New York: From high line to park
June 2009 saw the opening of New York’s High Line, a coherent stretch of green parkland on an old elevated railway on Manhattan. The new park immediately became a major attraction. A second section opened in 2011 and gave New Yorkers a 2.3 kilometer- (1.5 mile-) long green corridor. The High Line railway, which was in operation until 1980, now fulfils in its new function as a much sought after green area in the Big Apple.
The High Line, foto venligst udlånt af Jesper Nørgaard Pagh
From the 1930s the former industrial area in southwest Manhattan was served by an elevated railway, built to reduce the risk of fatal transport accidents at ground level. The line closed in 1980, since when it has been unused. Local property owners endeavored to have the railway leveled with the ground, while a group of committed inhabitants, the Friends of the High Line, have been fighting since 1999 to have the old railway opened as a public recreation area.
In 2004, the New York City administration granted USD 50,000,000 to the establishment of the High Line park. The first, southernmost, section of the park opened in June 2009 and it will in time stretch from the Meat Packing District in the West Village to 34th Street near the Javits Convention Center. The centre section were done in 2011 and a third section is under construction. The firm of architects Diller Scorfido Renfro and landscape architects James Corner Field Operations were hired to design the park and they were helped in their choice plants by Dutchman Piet Oudolf.
After its closure in 1980, the old railway line gained a
reputation for its drought-resistant grasses, meadow plants and
trees which flourished in the gravel beneath the tracks. This
natural, original plant life is a central element of the High Line
park. Some 210 different plant species have been planted, mainly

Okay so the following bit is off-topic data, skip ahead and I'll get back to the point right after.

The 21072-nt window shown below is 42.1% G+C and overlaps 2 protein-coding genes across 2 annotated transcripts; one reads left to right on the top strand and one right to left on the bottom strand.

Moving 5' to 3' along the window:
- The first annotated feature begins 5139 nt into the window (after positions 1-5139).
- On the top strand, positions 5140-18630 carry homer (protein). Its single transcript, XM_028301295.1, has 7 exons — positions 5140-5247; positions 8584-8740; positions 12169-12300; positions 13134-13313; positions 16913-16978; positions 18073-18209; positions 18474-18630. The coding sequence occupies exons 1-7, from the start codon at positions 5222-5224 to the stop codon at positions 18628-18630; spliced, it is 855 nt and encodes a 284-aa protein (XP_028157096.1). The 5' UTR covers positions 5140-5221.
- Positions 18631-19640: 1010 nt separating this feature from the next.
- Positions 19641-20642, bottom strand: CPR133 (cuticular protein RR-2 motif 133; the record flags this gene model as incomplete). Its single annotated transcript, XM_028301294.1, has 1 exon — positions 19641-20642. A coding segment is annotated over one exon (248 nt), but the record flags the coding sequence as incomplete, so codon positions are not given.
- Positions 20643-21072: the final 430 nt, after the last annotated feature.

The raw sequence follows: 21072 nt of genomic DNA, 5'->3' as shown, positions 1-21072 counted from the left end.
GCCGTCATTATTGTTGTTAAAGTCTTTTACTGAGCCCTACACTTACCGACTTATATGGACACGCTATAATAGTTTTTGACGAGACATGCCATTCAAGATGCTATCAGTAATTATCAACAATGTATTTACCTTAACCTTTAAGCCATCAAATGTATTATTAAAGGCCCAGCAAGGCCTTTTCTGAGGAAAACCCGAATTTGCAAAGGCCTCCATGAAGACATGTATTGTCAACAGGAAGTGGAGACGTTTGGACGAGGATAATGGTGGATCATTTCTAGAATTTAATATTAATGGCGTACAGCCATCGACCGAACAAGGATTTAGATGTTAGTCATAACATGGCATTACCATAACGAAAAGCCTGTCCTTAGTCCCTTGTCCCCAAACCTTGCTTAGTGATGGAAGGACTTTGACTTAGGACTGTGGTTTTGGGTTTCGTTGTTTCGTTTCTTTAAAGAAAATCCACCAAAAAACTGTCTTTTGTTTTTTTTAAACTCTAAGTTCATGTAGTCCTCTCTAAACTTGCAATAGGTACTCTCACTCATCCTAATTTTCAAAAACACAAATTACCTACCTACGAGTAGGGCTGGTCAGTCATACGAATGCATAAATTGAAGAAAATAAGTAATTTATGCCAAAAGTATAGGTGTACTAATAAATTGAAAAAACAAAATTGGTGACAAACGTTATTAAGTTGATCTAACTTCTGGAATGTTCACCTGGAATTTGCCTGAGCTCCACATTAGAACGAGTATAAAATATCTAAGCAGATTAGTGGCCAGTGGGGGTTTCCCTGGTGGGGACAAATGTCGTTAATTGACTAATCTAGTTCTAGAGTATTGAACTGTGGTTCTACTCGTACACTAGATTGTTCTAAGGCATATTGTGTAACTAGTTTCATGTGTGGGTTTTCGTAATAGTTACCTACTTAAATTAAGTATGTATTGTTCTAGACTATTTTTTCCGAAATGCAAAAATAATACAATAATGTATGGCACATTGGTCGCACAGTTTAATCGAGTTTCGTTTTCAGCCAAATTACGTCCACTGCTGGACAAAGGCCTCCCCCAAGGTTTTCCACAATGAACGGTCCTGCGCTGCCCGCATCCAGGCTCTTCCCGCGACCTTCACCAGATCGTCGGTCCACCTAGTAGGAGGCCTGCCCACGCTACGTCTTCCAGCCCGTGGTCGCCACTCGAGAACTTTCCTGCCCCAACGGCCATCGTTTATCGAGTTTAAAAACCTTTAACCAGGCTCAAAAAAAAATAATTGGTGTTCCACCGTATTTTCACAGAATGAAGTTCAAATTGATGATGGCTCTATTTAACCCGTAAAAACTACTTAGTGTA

wild meadow plants, most of which are endemic American species. The
built-in benches and other structures are made of wood from
certified sustainable forests.
Pebble dash-covered paths meander from side to side through the park vegetation. In some places the paths are wide, in others they forked in order to soften the visual effect of the concrete. For users of the park, the fact that it is elevated above ground level gives them new angles of sites and new views over the city and the Hudson River.
The High Line project has been incredibly well received and is today one of New York's favorite tourist attractions. The combination of industrial architecture, Park vegetation and the beautiful view of the city and the Hudson River attract locals and tourists alike. Here they can relax, walk or eat lunch. The park's popularity is reflected in the visitor numbers. It attracted more than 300,000 people during the first six weeks, and as many as 20,000 people visit the park every weekend.
Friends of the High Line
The High Line would never have been realised had it not been for dedicated citizens who got together to form the Friends of the High Line.
In the mid-1980s, when the elevated railway was threatened by closure, railway enthusiast Peter Obletz worked actively for its preservation. His efforts led many years later to the movement behind the Friends of the High Line, which was founded by Robert Hammond and Joshua David in 1999. Both were neighbours of the elevated railway. The Friends of the High Line functioned as a grassroots movement, the goal of which was to have the railway area opened as a public space to the benefit of the city's inhabitants.
In 2002, after a lot of hard work, the Friends of the High Line
finally secured the backing of the City Council. Since then, the
organisation has taken an active part in everything from the choice
of architects and the design team to studies of the viability of
The work of the grassroots movement and its success has inspired many active citizens in the vicinity of the railway. In 2009, 30 large and small projects are either on the drawing board or under construction, all of them initiated by organised citizens.
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Last updated Wednesday, June 18, 2014